Oral Therapies for Multiple Myeloma Continuum

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Conquering the Multiple Myeloma Continuum

Navigators Are Key in Encouraging Oral Therapy Adherence

Lillie D. Shockney, RN, BS, MAS, ONN-CG 

Welcome to our first newsletter in the Conquering the Multiple Myeloma Continuum series, which focuses on adherence to oral medications in patients with multiple myeloma (MM). In this first newsletter, you will learn about some of the major causes of nonadherence that patients and their providers face.

For those of you who know me, you know that I have several philosophies. One of them is that “You cannot manage what you do not measure.” Therefore, you will read about methods for assessing adherence, because, otherwise, you will not know how severe the problem is or the specific causes that prevent patients with MM from taking their medications as prescribed (see below). Barriers to adherence, interventional strategies for improving medication adherence, and adherence tools and resources are also discussed in detail. There is a great Health Belief Model that allows for better understanding of patients’ motivations, beliefs, and barriers so navigators can facilitate appropriate adherence interventions. This model consists of 5 concepts, including perceived susceptibility, perceived severity, perceived benefits, perceived barriers, and cues to action.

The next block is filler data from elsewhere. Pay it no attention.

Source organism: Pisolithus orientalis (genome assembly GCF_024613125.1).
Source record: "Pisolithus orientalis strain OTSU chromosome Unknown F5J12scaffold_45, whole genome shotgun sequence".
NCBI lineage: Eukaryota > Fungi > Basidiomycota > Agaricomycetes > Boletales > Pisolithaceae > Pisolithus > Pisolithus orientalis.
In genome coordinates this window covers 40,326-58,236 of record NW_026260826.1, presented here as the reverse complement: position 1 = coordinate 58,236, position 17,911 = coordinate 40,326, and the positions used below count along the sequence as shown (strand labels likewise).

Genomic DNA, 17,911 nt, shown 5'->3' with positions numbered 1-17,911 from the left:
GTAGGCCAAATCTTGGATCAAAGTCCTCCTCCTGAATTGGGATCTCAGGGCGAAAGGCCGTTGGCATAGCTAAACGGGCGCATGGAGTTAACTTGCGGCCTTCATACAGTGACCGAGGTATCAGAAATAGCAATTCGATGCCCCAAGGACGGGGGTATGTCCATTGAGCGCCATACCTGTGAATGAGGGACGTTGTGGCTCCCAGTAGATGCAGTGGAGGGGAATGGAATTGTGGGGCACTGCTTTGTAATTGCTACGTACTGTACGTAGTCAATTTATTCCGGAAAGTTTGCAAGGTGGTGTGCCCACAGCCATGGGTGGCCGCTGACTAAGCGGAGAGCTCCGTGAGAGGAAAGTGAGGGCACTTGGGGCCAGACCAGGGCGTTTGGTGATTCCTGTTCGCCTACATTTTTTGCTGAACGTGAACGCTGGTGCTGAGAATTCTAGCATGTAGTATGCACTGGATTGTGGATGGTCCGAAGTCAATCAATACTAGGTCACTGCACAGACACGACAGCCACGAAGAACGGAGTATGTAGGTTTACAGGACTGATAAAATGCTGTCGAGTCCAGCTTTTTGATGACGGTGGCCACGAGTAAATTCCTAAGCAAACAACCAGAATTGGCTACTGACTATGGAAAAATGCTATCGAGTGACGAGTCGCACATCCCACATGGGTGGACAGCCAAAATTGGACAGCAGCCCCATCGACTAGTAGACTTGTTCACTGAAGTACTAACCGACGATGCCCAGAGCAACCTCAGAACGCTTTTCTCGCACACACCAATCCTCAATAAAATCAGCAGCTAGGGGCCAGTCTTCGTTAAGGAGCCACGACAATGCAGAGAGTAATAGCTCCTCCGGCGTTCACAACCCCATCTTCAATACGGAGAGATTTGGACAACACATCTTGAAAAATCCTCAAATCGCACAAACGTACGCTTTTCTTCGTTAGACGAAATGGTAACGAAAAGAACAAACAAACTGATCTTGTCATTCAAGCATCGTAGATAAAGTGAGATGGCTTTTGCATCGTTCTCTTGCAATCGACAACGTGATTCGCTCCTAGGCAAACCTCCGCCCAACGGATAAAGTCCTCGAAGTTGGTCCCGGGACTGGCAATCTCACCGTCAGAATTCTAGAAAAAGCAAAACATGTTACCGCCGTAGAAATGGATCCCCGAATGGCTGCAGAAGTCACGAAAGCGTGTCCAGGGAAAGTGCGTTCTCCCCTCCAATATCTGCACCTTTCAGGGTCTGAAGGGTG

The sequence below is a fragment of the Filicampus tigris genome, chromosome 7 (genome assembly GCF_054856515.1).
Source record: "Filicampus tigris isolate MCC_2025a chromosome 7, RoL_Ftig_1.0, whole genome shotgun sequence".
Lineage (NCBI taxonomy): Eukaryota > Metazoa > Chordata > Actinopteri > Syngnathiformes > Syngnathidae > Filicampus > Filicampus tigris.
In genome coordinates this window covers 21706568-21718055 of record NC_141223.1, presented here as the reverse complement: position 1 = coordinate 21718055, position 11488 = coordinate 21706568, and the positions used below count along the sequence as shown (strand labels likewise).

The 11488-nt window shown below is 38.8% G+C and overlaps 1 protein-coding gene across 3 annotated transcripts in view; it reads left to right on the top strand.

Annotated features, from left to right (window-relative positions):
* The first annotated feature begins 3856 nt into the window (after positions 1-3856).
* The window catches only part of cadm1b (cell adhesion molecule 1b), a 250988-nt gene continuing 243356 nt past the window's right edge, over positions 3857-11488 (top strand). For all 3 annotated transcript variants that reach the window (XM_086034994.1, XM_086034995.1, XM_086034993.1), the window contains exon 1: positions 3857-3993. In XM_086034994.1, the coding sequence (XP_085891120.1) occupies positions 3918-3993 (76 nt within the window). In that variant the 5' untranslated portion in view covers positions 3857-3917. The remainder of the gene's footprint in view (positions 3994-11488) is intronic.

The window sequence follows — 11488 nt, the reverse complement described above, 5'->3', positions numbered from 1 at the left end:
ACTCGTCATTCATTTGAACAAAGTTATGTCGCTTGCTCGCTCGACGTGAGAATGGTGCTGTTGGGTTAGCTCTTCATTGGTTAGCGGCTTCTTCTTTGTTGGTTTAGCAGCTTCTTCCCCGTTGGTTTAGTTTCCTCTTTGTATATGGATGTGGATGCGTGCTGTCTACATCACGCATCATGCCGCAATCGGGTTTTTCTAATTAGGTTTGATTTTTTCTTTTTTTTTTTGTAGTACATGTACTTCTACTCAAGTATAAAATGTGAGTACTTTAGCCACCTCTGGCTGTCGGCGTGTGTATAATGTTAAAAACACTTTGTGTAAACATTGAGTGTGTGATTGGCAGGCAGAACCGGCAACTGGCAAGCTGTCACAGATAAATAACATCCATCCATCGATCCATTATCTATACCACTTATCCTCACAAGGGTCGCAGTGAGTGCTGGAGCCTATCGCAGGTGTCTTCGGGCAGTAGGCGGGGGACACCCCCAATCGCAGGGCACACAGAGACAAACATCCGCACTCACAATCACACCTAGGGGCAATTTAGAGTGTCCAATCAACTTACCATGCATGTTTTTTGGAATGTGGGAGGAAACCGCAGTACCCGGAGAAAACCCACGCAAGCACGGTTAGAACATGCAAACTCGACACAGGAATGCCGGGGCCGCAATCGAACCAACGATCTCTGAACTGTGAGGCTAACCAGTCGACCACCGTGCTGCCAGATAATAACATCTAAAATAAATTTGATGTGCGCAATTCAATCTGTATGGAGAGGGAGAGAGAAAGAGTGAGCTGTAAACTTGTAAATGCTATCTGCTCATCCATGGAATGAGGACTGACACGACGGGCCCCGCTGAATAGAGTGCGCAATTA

You will also read information on how to incorporate compliance to oral therapy into the daily routine of patients with myeloma (see page 46). Cindy Chmielewski, a patient advocate and mentor, discusses challenges associated with oral oncolytics in patients with myeloma, how to overcome these barriers, and how to best support your patients.

In another commentary, we provide information and words of wisdom by Deborah Christensen, RN, BSN, HNB-BC, an oncology nurse navigator (see page 46). She explains how stressed patients are when they are dealing with a diagnosis like MM, which can result in the patient’s inability to listen and process information. Just because patients nod their heads up and down does not mean they retain anything. Oncology nurse navigators, however, have a proven track record of being some of the most trusted people in the eyes of their patients. Patients will confide in navigators the difficulties they are experiencing with taking their medications as prescribed. This, in turn, allows the opportunity for a successful intervention.

We know this type of information will enable you to better support your patients and treat them more effectively. We must make sure patients’ responsibilities to take their medications as prescribed can happen consistently, confidently, and easily.

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